The rate of elastic structure development is considerably faster in sodium compared with potassium based liquors, again confirming the influential role of the cation in controlling the interfacial chemistry and flocculation process.
Viscoelastic structure development in synthetic Bayer liquors (A/C = 0.7, C = 212, 65° C ) seeded with 25% (w/w) colloidal gibbsite
3.3 Interfacial Structure and Particle Interaction
On immersion of gibbsite seeds into fresh synthetic Bayer liquors the interfacial layer is initially diffuse in nature and thought to be composed of polymeric aluminate species which lead to repulsive interparticle surface forces. Particle flocculation is weak, agglomeration is unlikely to prevail at this time and the seeds may be considered "dead". Upon aging the thickness of this diffuse layer decreases and the repulsive interparticle force attenuates. A clear transition in the interfacial properties then occurs with the formation of a structured interface which is adhesive. On further aging the thickness of the structured interface and its adhesive nature increases. The seeds are now considered "active", flocculation proceeds and the likelihood of agglomeration improves. The structured interface is believed to be composed of a polycondensed, Al(III)-containing structures formed by the densification of diffuse, Al-containing steric layers which formerly led to repulsion (Addai-Mensah et al., 1998a). The adhesion is presumed to be due to the intergrowth of the densifying Al-containing interfacial layers. The probability that a floc cements into an agglomerate is controlled by the solution and hydrodynamic conditions.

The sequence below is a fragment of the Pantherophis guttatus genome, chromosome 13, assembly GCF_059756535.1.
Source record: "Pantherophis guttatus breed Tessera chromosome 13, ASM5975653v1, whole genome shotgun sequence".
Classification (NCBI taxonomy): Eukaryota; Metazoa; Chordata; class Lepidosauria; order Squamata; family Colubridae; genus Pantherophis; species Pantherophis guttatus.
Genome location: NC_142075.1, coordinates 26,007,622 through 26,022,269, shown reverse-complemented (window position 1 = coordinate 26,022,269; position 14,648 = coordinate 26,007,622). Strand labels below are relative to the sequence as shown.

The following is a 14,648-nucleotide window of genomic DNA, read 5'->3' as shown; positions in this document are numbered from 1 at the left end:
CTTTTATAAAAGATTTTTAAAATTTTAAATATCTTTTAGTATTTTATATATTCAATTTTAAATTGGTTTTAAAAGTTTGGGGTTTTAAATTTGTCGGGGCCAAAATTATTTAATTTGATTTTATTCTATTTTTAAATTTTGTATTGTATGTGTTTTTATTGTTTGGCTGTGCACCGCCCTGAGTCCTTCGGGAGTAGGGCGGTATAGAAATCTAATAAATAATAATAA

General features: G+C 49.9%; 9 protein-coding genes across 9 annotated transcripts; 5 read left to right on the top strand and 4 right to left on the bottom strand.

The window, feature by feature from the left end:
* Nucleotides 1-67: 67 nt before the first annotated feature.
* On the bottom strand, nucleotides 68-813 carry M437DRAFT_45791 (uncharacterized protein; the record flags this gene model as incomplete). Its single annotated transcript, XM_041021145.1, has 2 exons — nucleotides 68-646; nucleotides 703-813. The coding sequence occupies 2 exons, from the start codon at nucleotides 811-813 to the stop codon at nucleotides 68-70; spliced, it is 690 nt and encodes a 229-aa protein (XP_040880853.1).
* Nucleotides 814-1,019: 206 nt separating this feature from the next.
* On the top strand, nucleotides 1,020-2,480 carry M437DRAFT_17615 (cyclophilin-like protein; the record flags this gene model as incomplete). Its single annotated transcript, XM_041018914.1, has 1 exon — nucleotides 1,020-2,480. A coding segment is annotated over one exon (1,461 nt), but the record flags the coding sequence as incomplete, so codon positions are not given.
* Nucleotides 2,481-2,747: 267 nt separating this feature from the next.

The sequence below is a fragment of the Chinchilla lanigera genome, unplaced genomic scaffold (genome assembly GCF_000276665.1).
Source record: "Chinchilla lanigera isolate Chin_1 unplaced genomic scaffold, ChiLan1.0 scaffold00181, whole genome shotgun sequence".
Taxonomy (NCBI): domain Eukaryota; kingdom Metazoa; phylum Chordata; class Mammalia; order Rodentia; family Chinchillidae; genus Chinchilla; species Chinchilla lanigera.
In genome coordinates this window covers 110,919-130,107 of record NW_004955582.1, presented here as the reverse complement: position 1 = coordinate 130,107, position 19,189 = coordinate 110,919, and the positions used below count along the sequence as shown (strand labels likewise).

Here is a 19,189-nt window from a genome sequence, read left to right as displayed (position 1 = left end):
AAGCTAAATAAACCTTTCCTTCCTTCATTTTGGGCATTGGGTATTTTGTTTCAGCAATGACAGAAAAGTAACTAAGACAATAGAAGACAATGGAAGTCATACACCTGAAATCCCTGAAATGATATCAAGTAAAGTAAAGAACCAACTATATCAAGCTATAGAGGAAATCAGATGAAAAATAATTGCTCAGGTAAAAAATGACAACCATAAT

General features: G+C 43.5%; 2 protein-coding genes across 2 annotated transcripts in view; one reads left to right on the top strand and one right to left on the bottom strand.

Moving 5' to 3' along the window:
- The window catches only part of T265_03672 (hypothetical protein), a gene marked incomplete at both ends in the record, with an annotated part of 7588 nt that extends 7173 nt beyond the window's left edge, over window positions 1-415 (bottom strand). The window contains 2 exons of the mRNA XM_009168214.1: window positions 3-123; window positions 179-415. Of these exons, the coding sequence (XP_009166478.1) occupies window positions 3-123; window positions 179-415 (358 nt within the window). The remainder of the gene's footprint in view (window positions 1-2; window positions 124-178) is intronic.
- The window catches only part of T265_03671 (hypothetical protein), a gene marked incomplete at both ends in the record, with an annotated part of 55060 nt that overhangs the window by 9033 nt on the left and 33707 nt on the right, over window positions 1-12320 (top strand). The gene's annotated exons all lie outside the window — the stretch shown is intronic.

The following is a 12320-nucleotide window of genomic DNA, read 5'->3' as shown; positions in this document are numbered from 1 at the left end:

Though the precise chemistry of the interfacial structuring has not been fully exposed it is clear that both surface and solution properties play important roles. The presence of sodium, in comparison with potassium ions, enhances the rate of particle interaction and flocculation; this may be linked to their stronger aluminate ion pairing in solution and greater surface adsorption affinity (Prestidge et al., 1999b). The stronger activity of the non-(001) than the (001) face towards particle interaction is also informative and may be related to the chemical difference in their surface hydroxyl groups (Hiemstra et al., 1989). The challenge for the future is to fully deconvolute the interfacial chemistry which leads to the complex particle interaction behaviour and use this knowledge for improved agglomeration control during Bayer crystallisation.